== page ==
The condition and the plight of black Americans have been pointed out in the first section of the speech. He notes that the chains of discrimination and the manacles of segregation have crippled down the socio-political and economic well being of the Negros. In the speech, King asserts that there is a wide economic gap that exists between blacks and the elite whites who are enjoying all the material prosperity that the country possesses.
One of the best philosophies that can be used to understand social inequity that existed during the 20th century is Marxism. Karl Marx and Friedrich Engels developed a world view theory referred to as Marxism during the 19th century. The perception was characterized by several wings that have been reviewed by other scholars and political philosophers. These perspectives include eco-socialism, Marxist humanism, feminism and Christian Marxism (Bobbitt 84).
Martin Luther King’s Jr. Speech can be closely linked with the four main elements of Marxism. These elements are instrumental in appreciating how society changed and evolved in the capitalist and racial economy. These elements include a materialistic approach to history, social class divisions, dialectical approach to historical changes and commitment to socialism.
Nevertheless, it is vital to emphasize that although Marxism mainly targeted the communist regime in several assertions, the ideology is duly applicable across the board. For instance, it was first introduced in Canada by the British intellectuals. Nonetheless, Marxism started to stagnate during the 20th-century era. Marxism theories have been critiqued by scholars for some lengthy period now. There are those who argue that it is not suitable for the 21st century or contemporary society.
The proponents of Marxism targeted to fight self- emancipations that prevailed among the working class. It also aimed at eliminating all the domination of the bourgeoisie against the poor in society. The case of America and the racial segregation of black people is a typical example of how social injustice can permeate in society.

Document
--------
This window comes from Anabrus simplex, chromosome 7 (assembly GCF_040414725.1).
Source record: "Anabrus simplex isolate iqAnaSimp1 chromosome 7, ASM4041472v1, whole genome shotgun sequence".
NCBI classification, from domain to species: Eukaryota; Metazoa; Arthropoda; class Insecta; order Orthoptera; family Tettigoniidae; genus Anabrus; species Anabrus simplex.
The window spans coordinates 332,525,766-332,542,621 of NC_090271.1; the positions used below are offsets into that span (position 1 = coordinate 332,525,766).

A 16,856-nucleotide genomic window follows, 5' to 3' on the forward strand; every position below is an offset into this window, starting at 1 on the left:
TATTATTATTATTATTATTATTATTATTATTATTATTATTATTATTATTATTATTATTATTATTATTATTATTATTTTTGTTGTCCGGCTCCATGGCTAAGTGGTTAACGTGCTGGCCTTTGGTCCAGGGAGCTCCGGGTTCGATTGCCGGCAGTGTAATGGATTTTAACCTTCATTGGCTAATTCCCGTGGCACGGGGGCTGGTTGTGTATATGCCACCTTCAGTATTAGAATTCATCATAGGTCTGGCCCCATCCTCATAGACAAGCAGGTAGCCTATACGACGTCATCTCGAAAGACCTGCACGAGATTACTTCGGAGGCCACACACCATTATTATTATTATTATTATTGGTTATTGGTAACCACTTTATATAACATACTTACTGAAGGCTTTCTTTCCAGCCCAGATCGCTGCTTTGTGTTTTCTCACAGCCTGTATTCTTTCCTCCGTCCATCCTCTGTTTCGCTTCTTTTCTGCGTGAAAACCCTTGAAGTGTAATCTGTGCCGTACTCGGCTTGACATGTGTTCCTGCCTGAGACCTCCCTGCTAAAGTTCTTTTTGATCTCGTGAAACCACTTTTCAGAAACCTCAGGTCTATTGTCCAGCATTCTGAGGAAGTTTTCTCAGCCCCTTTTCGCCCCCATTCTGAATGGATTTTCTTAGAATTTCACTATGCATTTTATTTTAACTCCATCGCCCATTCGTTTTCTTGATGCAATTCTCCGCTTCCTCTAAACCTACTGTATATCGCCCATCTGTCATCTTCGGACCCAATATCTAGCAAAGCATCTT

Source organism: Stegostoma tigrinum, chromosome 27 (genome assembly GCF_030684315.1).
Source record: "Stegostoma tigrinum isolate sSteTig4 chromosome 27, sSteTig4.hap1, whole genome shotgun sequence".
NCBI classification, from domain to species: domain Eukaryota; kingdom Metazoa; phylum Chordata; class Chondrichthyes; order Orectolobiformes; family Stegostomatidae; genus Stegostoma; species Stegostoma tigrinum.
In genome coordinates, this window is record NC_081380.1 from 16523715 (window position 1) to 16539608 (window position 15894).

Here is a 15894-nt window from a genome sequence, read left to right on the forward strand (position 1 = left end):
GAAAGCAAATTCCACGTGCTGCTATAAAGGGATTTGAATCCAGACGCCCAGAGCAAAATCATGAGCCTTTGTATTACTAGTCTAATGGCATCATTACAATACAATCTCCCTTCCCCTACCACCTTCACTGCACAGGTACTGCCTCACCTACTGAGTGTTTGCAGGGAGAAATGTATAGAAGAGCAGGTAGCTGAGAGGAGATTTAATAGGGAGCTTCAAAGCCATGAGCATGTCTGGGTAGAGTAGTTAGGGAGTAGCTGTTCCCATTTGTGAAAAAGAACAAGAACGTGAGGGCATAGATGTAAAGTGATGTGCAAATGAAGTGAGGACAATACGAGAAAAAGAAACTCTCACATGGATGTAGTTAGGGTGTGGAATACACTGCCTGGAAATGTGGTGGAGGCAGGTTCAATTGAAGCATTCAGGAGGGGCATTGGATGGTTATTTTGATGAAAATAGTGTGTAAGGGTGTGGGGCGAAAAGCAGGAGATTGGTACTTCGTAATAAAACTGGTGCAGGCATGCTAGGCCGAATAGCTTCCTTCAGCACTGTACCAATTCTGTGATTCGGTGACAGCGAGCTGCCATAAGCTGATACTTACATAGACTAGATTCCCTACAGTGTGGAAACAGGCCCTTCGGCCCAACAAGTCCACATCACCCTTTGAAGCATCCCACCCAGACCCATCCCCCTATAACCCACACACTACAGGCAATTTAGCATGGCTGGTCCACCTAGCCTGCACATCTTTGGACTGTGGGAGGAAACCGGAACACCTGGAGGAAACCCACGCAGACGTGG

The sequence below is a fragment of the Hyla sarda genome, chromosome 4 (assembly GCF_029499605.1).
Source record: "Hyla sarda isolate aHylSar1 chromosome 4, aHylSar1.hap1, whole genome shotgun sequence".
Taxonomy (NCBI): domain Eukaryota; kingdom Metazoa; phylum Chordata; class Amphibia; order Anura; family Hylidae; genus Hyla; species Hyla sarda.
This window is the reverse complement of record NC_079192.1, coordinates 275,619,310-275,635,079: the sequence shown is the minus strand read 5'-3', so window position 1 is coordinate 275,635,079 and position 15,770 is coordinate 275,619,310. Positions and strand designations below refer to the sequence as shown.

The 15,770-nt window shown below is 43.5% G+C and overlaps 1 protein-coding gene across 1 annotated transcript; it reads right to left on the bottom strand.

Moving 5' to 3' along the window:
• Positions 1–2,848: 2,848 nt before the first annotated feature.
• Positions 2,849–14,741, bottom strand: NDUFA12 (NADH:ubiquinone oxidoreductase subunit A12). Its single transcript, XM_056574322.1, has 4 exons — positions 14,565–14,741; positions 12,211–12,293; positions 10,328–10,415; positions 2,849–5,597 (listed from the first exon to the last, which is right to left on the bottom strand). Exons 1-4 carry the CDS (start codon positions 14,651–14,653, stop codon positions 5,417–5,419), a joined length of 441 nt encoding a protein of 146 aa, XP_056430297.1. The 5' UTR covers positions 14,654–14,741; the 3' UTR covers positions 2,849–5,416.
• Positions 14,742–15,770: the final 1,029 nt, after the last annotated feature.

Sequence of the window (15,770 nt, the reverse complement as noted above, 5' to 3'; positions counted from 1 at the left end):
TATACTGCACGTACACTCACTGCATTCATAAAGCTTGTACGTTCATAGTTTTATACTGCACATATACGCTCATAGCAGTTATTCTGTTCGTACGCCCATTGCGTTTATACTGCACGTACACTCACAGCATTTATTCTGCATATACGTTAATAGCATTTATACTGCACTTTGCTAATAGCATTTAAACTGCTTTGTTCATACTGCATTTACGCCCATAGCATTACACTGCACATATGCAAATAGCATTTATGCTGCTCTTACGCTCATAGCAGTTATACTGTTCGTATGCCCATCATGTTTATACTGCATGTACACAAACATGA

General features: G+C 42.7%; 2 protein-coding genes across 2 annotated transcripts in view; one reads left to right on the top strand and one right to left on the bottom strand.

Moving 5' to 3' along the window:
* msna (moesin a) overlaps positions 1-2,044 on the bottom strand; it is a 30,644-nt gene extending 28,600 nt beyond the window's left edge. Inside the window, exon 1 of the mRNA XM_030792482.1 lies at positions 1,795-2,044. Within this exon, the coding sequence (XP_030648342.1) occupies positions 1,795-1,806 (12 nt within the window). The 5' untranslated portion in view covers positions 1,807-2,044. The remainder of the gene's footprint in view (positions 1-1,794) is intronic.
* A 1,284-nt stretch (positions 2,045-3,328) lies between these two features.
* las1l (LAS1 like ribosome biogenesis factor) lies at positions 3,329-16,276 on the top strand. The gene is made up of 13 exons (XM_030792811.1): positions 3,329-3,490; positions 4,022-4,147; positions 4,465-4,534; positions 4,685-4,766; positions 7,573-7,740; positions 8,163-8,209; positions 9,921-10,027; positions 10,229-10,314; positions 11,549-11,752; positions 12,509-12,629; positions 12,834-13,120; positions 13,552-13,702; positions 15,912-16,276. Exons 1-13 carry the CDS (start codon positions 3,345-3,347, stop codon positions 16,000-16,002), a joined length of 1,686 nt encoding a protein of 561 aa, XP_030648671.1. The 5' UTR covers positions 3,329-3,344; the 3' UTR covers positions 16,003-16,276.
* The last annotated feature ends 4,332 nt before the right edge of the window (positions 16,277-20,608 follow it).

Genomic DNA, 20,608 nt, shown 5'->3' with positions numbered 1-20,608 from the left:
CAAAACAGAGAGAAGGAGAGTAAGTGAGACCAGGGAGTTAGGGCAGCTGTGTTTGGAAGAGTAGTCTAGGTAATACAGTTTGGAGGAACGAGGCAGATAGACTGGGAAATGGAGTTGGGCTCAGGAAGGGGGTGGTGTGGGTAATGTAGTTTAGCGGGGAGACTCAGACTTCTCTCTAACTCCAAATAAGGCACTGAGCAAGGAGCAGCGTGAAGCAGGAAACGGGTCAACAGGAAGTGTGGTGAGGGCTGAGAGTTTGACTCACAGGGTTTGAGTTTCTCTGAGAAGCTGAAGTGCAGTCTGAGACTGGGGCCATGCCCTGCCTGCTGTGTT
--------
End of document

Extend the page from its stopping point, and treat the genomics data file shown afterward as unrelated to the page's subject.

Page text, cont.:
The only difference is that racism created a wide social and economic gap in American society while Marxism argues that several movements that fought against various forms of domination such as on gender, race and social class status were formed to fight for the needs of the people.
The Marxists’ view notes that the only way of decimating manifold domination and exploitation is through liberating the working class from being oppressed by rich employers. The latter gave rise to a socialist movement that was aimed to decimate different types of institutional sadism — the Martin Luther King’s Jr. The speech highlighted how black workers were being mistreated at the benefit of the white population (Govind 77).
Moreover, Marxism suggested political actions as one of the most effective ways if liberating weaker segments if the population. The theorist mobilized people not to support certain manifold dominations. This appeared like an effective method of educating people to understand their rights and consequently stand firm in defending their overall socio-political and economical well being.
To recap it all, the “I have a dream” speech by Martin Luther King Jr. was a landmark source of inspiration to the African Americans who had been sidelined based on their racial background. From the above analysis, it is evident that human nature needs hope. In other words, a hopeless human being is analogous to a mortal creature. Although the hope is not a strategy, it clearly generates a new lease of life and intrinsic energy that is required to win crucial battles. The speech by King Jr. is an obvious and quite critical example of how hope can be used to attain success in society.
Blitz, Lisa and Mary, Green. Racism and racial identity: reflections on urban practice in mental health and Social Services. New York: Haworth Press, Inc., 2006. Print.
Bobbitt, David. The Rhetoric of Redemption: Kenneth Burke’s Redemption Drama and Martin Luther King, Jr.’s “I Have a Dream” Speech. Lanham, MD: Rowman & Littlefield, 2004. Print.
Edwards, Stevie. Analysis of Martin Luther King’s I Have a Dream Speech. n.d.
Govind, Rahul. Equality, Right, and Identity: Rethinking the Contract through Hobbes and Marx 1.154 (2011): 75-79. Print.
Nicolaus, Mills. What Really Happened at the March on Washington? New York: New York University Press, 2000. Print.